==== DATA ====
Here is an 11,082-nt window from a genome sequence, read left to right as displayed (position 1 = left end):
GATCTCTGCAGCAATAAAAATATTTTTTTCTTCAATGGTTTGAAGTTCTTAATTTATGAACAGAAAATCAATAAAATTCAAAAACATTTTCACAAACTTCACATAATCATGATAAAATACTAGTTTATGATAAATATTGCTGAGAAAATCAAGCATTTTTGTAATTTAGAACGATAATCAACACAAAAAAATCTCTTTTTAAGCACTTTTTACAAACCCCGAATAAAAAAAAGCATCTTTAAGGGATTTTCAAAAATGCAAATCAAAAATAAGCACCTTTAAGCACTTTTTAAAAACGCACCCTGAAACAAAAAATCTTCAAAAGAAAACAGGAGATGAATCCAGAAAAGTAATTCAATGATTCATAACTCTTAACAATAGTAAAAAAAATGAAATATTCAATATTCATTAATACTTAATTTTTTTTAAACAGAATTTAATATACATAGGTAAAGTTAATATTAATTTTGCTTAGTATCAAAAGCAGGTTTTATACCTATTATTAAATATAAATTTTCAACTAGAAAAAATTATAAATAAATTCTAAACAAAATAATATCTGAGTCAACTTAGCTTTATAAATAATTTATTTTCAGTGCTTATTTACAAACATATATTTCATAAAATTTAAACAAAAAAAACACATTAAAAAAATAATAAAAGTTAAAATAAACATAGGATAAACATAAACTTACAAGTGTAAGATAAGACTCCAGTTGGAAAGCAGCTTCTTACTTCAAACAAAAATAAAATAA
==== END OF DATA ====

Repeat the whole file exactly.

Here is an 11,082-nt window from a genome sequence, read left to right as displayed (position 1 = left end):
GATCTCTGCAGCAATAAAAATATTTTTTTCTTCAATGGTTTGAAGTTCTTAATTTATGAACAGAAAATCAATAAAATTCAAAAACATTTTCACAAACTTCACATAATCATGATAAAATACTAGTTTATGATAAATATTGCTGAGAAAATCAAGCATTTTTGTAATTTAGAACGATAATCAACACAAAAAAATCTCTTTTTAAGCACTTTTTACAAACCCCGAATAAAAAAAAGCATCTTTAAGGGATTTTCAAAAATGCAAATCAAAAATAAGCACCTTTAAGCACTTTTTAAAAACGCACCCTGAAACAAAAAATCTTCAAAAGAAAACAGGAGATGAATCCAGAAAAGTAATTCAATGATTCATAACTCTTAACAATAGTAAAAAAAATGAAATATTCAATATTCATTAATACTTAATTTTTTTTAAACAGAATTTAATATACATAGGTAAAGTTAATATTAATTTTGCTTAGTATCAAAAGCAGGTTTTATACCTATTATTAAATATAAATTTTCAACTAGAAAAAATTATAAATAAATTCTAAACAAAATAATATCTGAGTCAACTTAGCTTTATAAATAATTTATTTTCAGTGCTTATTTACAAACATATATTTCATAAAATTTAAACAAAAAAAACACATTAAAAAAATAATAAAAGTTAAAATAAACATAGGATAAACATAAACTTACAAGTGTAAGATAAGACTCCAGTTGGAAAGCAGCTTCTTACTTCAAACAAAAATAAAATAA